Pension plans in Kansas: Cuts likely
Pension plans for Kansas teachers, state employees would be cut under Senate and House bills. But the pension plans diverge, with House taking tougher stance.
Legislation to create a new 401(k)-style pension plan for Kansas teachers and government workers and cut the future retirement benefits of those who won't switch won first-round approval Wednesday in the state House.
The bill advancing on a voice vote is the most sweeping proposal for changes to the Kansas Public Employees Retirement System being considered by legislators this year. GOP leaders expect the House to pass it on another, final vote, probably Monday. The House debate Wednesday on its plan came the same day the Senate approved its own but less ambitious plan on a 35-4 vote.
Lawmakers are attacking the forecast $7.7 billion gap between the projected long-term revenues for KPERS and the benefits promised for the next several decades to teachers, judges, police, firefighters and other government workers. The traditional KPERS plans guarantee benefits up front, based on an employee's salary and years of experience, rather than having them determined by investment earnings.
Negotiators for the House and Senate are likely to draft the final version of the pension legislation. Both chambers' pension plans increase the state's annual contribution to KPERS, starting July 1, 2013. The House bill would boost the contribution by $10 million, while the Senate measure includes a $23 million increase.
The Senate plan would require public employees to pay a larger percentage of their salaries into the pensionsystem, but it also would give most a modest increase in their benefits in exchange. The senators' measure is in keeping with many state officials' long-held views that Kansas law and past court decisions limit how far the state can go in imposing concessions on public employees.
The House bill goes against that conventional wisdom. It would require teachers and government workers hired after July 1, 2013 to join the new 401(k)-style plan. It would give other employees the option of joining, but if they didn't, the state would change how it calculates their future benefits — lowering them by $3.7 billion over two decades, according to one state estimate.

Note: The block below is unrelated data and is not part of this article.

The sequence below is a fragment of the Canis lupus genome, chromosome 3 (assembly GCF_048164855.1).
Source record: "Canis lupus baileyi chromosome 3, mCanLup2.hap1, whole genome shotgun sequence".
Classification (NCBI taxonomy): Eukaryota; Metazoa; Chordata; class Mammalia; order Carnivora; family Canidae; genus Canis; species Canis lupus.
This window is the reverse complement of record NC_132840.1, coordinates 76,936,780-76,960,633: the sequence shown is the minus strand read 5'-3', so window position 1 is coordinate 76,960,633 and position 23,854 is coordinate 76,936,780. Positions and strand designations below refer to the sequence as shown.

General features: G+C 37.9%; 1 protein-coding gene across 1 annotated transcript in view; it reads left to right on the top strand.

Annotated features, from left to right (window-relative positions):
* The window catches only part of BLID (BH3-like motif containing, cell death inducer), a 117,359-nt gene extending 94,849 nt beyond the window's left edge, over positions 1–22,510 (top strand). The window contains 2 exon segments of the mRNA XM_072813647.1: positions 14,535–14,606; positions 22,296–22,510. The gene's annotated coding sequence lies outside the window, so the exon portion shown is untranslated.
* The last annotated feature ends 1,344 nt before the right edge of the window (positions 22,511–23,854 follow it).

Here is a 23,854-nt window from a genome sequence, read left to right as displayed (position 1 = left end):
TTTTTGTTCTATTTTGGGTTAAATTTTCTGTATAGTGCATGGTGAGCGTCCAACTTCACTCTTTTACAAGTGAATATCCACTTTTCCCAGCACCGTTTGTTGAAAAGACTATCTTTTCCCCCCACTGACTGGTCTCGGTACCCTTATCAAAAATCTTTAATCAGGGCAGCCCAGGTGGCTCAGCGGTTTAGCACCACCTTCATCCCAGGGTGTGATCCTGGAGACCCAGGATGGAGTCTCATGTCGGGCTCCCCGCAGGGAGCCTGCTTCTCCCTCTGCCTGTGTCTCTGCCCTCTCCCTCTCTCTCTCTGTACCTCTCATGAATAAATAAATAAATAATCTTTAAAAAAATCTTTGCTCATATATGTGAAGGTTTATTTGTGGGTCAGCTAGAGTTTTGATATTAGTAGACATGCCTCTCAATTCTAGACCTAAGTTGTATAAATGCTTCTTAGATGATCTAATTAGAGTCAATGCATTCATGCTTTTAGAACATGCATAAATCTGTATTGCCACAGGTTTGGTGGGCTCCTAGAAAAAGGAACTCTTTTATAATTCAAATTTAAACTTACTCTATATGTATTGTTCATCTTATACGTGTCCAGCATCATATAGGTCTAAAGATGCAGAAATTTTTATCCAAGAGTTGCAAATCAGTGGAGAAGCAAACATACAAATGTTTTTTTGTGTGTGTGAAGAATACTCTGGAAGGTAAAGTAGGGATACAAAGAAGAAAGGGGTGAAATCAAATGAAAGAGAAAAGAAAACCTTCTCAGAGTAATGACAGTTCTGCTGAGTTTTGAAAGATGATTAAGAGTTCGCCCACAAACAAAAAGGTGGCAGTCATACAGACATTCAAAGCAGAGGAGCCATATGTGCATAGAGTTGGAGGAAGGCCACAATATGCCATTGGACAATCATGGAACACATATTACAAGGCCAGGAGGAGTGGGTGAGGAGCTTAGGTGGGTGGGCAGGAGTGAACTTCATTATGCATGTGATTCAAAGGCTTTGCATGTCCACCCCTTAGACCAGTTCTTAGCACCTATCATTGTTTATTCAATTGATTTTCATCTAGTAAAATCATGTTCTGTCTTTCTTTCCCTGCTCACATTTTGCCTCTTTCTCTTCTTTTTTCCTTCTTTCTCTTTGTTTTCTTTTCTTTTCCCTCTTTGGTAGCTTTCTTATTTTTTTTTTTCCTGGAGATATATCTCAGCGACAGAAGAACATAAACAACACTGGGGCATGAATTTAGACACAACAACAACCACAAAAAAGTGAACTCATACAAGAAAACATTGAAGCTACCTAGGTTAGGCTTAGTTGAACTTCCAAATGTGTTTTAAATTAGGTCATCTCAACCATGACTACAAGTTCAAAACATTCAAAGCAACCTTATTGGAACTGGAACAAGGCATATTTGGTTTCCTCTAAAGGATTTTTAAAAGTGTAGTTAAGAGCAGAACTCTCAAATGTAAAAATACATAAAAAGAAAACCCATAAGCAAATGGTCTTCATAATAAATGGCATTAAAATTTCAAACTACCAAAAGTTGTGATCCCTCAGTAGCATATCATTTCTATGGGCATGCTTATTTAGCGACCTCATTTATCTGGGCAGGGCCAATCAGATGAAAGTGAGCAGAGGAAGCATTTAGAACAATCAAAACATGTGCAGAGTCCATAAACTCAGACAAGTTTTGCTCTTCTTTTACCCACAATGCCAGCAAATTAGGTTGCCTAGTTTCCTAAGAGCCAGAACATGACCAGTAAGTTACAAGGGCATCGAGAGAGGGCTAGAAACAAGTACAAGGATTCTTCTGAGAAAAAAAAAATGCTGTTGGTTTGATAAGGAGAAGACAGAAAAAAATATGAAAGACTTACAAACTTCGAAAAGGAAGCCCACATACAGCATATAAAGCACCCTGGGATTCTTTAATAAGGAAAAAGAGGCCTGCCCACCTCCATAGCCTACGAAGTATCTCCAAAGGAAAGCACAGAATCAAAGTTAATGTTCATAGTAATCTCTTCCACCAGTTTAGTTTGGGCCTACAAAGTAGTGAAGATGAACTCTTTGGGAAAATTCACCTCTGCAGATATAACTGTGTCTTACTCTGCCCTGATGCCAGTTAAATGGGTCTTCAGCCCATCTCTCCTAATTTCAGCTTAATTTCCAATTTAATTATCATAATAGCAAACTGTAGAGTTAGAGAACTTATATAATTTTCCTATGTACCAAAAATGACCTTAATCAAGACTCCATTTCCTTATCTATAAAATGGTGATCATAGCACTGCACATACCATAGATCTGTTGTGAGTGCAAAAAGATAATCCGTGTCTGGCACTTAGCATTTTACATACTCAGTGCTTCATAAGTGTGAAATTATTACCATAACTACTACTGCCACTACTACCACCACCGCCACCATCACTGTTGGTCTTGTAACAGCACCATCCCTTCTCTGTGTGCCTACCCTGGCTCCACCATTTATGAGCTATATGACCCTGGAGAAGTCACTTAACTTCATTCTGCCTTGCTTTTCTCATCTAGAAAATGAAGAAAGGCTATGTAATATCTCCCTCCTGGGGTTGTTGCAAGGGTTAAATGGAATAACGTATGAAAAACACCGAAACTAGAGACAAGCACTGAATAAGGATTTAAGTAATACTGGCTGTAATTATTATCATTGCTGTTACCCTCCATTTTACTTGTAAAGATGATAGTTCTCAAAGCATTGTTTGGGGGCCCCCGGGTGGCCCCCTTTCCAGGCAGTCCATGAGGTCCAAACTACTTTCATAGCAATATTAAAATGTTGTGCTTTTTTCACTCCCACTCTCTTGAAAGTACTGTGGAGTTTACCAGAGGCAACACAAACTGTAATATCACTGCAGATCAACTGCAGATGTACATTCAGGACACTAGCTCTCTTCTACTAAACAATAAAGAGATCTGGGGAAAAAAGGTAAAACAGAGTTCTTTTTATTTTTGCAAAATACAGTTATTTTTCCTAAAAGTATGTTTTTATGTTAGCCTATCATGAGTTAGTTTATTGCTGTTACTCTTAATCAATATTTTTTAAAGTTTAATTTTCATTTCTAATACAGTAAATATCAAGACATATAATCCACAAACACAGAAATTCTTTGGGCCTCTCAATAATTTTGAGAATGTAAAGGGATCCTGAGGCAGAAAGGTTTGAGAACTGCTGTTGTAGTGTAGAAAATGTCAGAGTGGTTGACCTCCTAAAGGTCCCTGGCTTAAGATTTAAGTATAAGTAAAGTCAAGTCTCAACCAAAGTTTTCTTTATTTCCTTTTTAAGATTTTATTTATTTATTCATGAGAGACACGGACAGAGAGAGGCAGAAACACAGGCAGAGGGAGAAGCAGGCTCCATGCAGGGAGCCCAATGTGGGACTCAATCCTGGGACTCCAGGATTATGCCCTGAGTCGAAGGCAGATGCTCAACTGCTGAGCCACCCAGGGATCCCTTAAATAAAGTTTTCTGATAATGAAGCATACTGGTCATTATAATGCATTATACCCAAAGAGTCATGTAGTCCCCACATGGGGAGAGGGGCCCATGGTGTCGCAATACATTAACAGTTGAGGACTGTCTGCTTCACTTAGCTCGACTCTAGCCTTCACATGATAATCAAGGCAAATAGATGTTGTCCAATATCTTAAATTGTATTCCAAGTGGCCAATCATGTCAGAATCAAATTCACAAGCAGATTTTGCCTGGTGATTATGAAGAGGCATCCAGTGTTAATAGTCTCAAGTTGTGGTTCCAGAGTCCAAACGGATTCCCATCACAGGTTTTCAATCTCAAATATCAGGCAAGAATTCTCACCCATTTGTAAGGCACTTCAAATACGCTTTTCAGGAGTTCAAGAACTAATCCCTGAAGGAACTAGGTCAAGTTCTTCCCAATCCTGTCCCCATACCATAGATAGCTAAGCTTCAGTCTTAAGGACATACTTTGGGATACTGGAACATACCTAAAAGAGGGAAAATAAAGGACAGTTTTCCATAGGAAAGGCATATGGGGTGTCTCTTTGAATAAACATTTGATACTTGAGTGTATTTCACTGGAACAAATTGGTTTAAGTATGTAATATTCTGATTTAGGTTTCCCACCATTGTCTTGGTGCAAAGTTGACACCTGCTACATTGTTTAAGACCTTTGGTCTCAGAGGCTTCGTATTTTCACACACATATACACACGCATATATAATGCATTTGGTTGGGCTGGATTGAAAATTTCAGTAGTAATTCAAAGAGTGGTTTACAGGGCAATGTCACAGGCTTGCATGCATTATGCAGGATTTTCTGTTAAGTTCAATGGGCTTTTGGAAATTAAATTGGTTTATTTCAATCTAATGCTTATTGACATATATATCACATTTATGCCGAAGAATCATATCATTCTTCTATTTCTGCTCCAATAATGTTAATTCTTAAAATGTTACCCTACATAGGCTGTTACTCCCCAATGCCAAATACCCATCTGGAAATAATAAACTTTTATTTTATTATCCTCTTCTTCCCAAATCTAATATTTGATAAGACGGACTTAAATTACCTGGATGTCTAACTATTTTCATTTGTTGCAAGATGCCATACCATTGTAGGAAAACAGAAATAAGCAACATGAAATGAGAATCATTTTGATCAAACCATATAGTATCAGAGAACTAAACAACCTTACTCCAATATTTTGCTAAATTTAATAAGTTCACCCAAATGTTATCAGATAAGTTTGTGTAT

But supporters of the bill said that after a decade, the pension system will be back in balance, so that the state's yearly contributions and KPERS investment earnings will match the annual revenues needed to cover benefits going forward.
"I fear that we'll have to share the burden across many of us," said Rep. Steve Johnson, an Assaria Republican who serves on the House Pensions and Benefits Committee. "There is not a painless solution to a painful problem."
The House bill originally didn't include provisions to create the new 401(k)-style plan, but members voted 74-44 to add them.
"It makes it a comprehensive bill," said Pensions and Benefits Committee Chairman Mitch Holmes, a St. John Republican.
The House plan is likely to face strong opposition from public employee groups. They've resisted proposals to cut future benefits or to require workers to contribute more to the pension system. They strongly oppose efforts to move the state toward 401(k)-style plans, saying the change would sacrifice employees' security in retirement.
Democratic critics predicted the legislation will draw a lawsuit because it reduces future benefits. They also said moving toward a 401(k)-style plan shifts the burden of covering investment losses from the state to the public employees.
Republicans hold large majorities in both chambers, but some GOP senators are wary of a 401(k)-style plan. Like outright critics, they argue that starting the new plan still leaves the state with an obligation to close the funding gap on its traditional plans.
The Senate bill sets up an 11-member study commission appointed by legislative leaders and the governor to study additional KPERS changes and perhaps even a new 401(k)-style plan. The commission would make its recommendations by December, and legislators would have until June 2012 to decide on them.
The Senate's bill had bipartisan support, and public employee groups were comfortable with it. But senators who voted against it — all were Republicans — questioned whether it goes far enough.
"It's just kicking the can down the road again," said Sen. Ray Merrick, a Stilwell Republican who voted against the Senate bill. "Throwing more money at the problem is not solving the problem and doing the state any good."